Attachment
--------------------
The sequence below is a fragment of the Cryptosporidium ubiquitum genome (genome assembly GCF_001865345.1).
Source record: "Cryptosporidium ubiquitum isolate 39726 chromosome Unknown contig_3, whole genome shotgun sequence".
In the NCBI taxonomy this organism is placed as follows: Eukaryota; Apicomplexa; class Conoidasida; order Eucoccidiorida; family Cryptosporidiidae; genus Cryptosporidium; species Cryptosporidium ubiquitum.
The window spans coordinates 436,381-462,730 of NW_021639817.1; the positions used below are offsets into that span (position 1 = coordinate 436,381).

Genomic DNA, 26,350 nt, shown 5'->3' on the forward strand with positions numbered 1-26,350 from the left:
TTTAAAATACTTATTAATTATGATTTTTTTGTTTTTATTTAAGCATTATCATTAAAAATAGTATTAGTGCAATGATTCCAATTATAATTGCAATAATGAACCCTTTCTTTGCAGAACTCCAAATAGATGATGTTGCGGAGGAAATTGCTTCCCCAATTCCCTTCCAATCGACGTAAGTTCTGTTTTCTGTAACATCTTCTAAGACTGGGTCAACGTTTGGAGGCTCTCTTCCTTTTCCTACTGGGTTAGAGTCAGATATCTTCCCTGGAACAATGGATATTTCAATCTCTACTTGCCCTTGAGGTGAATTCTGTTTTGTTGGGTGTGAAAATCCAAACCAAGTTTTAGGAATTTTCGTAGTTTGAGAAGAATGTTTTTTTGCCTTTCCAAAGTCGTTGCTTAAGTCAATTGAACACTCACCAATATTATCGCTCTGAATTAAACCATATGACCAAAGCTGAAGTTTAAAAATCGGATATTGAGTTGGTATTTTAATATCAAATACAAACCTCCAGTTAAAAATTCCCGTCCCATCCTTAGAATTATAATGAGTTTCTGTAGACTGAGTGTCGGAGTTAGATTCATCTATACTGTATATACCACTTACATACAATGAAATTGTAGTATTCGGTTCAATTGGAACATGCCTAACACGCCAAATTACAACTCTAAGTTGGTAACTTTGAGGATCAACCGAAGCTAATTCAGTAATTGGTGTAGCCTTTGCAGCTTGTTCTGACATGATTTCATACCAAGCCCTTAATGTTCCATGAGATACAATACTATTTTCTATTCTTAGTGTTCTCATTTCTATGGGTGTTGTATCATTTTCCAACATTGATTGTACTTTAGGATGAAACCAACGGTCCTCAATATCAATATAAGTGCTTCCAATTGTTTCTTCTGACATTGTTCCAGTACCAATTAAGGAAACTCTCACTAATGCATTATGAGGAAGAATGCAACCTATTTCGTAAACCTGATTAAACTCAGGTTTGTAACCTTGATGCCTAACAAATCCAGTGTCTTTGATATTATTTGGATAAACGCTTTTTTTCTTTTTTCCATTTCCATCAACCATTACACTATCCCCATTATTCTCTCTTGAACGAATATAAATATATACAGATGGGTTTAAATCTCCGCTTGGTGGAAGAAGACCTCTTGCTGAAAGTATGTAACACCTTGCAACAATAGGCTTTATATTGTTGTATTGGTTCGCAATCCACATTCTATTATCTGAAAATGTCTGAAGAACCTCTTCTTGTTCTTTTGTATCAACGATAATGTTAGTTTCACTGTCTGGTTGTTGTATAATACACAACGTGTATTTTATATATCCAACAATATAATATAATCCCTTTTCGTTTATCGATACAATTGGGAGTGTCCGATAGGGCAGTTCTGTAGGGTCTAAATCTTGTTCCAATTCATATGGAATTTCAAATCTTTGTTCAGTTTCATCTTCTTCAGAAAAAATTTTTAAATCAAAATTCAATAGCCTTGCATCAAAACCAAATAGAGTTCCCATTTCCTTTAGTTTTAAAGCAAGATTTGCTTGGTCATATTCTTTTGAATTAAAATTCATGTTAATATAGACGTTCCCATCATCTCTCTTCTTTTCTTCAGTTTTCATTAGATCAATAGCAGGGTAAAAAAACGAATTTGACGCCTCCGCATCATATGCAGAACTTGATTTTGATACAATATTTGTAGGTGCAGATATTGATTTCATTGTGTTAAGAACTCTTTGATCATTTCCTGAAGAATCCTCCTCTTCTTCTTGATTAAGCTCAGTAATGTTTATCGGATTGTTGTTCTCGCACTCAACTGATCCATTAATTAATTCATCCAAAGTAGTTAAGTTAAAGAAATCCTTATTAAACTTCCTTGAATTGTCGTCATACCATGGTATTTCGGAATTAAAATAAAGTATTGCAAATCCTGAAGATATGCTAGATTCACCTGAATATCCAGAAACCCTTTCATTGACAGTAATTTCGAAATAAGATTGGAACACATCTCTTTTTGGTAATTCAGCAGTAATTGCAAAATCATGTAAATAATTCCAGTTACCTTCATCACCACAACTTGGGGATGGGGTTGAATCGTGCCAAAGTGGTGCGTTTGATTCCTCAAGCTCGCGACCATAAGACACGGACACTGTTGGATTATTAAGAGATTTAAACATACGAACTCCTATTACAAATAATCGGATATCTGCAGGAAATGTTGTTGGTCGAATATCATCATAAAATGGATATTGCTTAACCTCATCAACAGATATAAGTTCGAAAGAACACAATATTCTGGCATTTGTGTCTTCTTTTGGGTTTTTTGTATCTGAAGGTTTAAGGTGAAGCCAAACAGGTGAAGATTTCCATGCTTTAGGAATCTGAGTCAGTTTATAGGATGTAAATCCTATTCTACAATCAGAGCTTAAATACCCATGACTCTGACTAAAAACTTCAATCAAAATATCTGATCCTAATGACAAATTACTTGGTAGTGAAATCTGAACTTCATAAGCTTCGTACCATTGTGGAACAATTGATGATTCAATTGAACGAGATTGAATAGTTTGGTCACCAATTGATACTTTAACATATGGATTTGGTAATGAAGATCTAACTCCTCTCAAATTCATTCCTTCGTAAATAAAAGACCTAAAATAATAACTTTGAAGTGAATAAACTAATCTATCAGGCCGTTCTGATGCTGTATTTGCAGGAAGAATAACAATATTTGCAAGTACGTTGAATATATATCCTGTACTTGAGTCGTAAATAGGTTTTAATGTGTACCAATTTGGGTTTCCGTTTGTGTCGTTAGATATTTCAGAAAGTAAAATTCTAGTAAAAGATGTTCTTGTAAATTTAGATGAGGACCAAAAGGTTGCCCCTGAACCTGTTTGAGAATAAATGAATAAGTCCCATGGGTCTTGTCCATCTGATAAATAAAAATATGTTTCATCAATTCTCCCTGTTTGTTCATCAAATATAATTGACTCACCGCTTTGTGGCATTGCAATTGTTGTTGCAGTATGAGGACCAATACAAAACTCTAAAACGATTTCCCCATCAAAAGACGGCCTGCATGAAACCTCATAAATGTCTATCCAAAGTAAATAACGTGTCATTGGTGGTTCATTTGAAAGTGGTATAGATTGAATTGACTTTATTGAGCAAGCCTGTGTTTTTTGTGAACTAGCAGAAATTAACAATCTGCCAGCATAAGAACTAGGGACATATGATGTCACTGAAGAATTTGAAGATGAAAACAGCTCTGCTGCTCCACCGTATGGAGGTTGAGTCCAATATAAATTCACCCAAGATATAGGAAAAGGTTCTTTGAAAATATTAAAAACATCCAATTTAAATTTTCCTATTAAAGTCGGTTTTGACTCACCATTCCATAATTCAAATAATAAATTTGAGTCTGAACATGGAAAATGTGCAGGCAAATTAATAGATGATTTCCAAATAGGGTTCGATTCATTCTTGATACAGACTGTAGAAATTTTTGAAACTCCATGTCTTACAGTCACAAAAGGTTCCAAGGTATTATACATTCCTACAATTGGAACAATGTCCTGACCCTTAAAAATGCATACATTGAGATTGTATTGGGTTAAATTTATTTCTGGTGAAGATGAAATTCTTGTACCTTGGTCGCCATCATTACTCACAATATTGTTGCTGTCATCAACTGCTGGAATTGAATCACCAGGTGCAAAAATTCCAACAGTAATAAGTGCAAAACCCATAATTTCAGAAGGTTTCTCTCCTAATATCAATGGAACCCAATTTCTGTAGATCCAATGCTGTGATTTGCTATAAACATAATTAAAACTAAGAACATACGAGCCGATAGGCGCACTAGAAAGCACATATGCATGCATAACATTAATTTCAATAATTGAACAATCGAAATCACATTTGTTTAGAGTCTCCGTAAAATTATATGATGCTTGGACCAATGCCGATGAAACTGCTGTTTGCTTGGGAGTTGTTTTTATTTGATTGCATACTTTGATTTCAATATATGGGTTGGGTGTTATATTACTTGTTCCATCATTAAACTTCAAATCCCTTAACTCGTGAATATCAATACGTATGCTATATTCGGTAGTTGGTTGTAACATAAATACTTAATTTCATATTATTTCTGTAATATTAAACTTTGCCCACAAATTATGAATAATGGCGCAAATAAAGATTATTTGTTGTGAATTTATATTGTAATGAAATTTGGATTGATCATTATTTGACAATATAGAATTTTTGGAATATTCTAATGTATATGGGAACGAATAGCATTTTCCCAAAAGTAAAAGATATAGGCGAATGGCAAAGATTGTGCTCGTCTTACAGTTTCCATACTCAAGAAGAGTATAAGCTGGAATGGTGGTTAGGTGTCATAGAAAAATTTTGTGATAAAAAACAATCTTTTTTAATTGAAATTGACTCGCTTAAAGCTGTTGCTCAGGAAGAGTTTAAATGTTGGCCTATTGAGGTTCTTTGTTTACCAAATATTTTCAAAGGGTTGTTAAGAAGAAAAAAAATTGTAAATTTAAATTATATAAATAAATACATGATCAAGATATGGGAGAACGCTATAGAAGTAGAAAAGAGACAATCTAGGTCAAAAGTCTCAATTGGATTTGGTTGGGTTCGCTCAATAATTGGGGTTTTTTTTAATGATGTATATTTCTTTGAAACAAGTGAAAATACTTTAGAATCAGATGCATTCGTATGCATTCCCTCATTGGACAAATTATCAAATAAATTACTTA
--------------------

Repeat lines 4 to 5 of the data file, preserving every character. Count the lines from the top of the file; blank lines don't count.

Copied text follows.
The window spans coordinates 436,381-462,730 of NW_021639817.1; the positions used below are offsets into that span (position 1 = coordinate 436,381).

Genomic DNA, 26,350 nt, shown 5'->3' on the forward strand with positions numbered 1-26,350 from the left: